A Second Act for David Pottruck

Schwab's ex-CEO has launched an investment firm and will teach at Wharton, but he hasn't taken his eye off a corner office

By Justin Hibbard

Three months after being ousted as CEO of Charles Schwab (SCH ), David Pottruck is ready to teach B-school -- and get into the private-equity business. He has formed The Pottruck Group to invest his own money, BusinessWeek Online has learned.

So far the "group" is just Pottruck and an assistant, who share an office in San Francisco with private-equity firm Francisco Partners. Drawing on his background in financial services, Pottruck is eyeing investments in service industries that combine people and technology. On his radar: outsourcing services, pay-for-performance Internet advertising, and health care for baby boomers. "I want to invest in companies where I can personally add value as an adviser," he says.


  Pottruck plans to invest side by side with other private equity firms. He and his co-investors will take majority stakes in established companies or spin-offs from public companies. Though he hasn't made any investments yet, he is actively evaluating prospects.

In addition to investing, Pottruck is trying his hand at academia. On Oct. 12 he'll start teaching a five-week course for senior managers at the University of Pennsylvania's Wharton School. A Wharton alumnus, Pottruck joined as a senior fellow in the management department before the fall semester began. His course will be "The Role of the CEO," covering "lessons learned."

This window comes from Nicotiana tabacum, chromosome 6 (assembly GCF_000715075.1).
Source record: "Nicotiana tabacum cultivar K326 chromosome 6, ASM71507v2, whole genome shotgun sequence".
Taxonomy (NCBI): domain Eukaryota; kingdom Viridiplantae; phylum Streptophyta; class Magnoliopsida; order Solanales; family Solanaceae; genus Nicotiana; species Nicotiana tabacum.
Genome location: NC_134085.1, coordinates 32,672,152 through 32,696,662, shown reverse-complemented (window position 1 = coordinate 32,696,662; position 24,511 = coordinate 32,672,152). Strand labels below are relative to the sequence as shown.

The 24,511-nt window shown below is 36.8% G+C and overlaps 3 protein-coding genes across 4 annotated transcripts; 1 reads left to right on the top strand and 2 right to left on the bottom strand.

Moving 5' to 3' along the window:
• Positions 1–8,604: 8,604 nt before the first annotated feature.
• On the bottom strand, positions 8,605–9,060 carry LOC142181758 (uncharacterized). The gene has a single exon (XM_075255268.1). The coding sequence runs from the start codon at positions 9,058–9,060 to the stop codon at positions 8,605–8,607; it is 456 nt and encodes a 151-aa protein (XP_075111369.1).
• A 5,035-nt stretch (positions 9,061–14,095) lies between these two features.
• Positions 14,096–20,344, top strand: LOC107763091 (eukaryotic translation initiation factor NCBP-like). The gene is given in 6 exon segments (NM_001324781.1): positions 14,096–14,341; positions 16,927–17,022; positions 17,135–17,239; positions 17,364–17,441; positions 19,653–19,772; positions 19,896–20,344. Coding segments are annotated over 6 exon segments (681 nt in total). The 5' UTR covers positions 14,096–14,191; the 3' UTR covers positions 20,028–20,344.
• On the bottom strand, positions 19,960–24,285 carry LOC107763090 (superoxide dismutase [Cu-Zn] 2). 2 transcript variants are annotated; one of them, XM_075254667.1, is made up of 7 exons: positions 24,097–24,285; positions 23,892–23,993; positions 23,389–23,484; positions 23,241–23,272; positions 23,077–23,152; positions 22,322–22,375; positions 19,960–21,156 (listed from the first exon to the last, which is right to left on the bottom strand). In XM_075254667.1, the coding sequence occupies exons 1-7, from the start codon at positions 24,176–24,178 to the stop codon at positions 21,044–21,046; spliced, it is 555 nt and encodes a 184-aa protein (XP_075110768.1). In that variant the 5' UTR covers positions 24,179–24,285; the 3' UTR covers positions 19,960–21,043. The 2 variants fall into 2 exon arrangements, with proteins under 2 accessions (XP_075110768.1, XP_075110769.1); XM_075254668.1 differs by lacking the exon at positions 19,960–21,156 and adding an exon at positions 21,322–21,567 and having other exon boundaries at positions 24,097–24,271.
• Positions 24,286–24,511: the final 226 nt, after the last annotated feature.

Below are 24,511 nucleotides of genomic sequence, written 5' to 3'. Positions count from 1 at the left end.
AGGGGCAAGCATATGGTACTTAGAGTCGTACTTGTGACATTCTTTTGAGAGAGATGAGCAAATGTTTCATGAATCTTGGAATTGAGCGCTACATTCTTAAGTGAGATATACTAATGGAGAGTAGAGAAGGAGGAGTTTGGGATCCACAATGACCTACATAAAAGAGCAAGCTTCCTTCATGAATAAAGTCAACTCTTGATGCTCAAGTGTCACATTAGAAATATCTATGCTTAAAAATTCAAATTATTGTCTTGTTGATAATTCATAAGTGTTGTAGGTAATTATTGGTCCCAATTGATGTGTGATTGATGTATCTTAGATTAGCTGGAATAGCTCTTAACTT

The 56-year-old Pottruck is upbeat about his 20 years at Schwab, although his final 14 months were tough -- especially working in the shadow of founder and Chairman Chuck Schwab. "I never considered Chuck Schwab and myself to be equal," he says. Even after Schwab handed off the CEO job in May, 2003, there was always a lingering possibility that he might want it back. Indeed, Schwab returned to the post after Pottruck left.


  Pottruck says he accepts responsibility for Schwab's poor performance on his watch. He concedes that opportunities were missed, including the boom in mortgage refinancing, 401(k) plans, and bank consolidation. But he hopes his career at the company will be judged over its entire 20-year span. During his tenure as president and co-CEO, Schwab's market capitalization rose from $1.5 billion in 1994 to a peak of $45 billion in 1999 before dropping to $12 billion at the time of his departure.

Pottruck expects to return to the executive suite at some point, although no offers have come in yet. "Maybe in the process of looking at companies, I could find one where I could actually end up as the CEO," he says.

Luckily for him, second acts in business are not uncommon. After all, Chuck Schwab was once a failed mutual-fund manager.

Hibbard is a correspondent in BusinessWeek's Silicon Valley bureau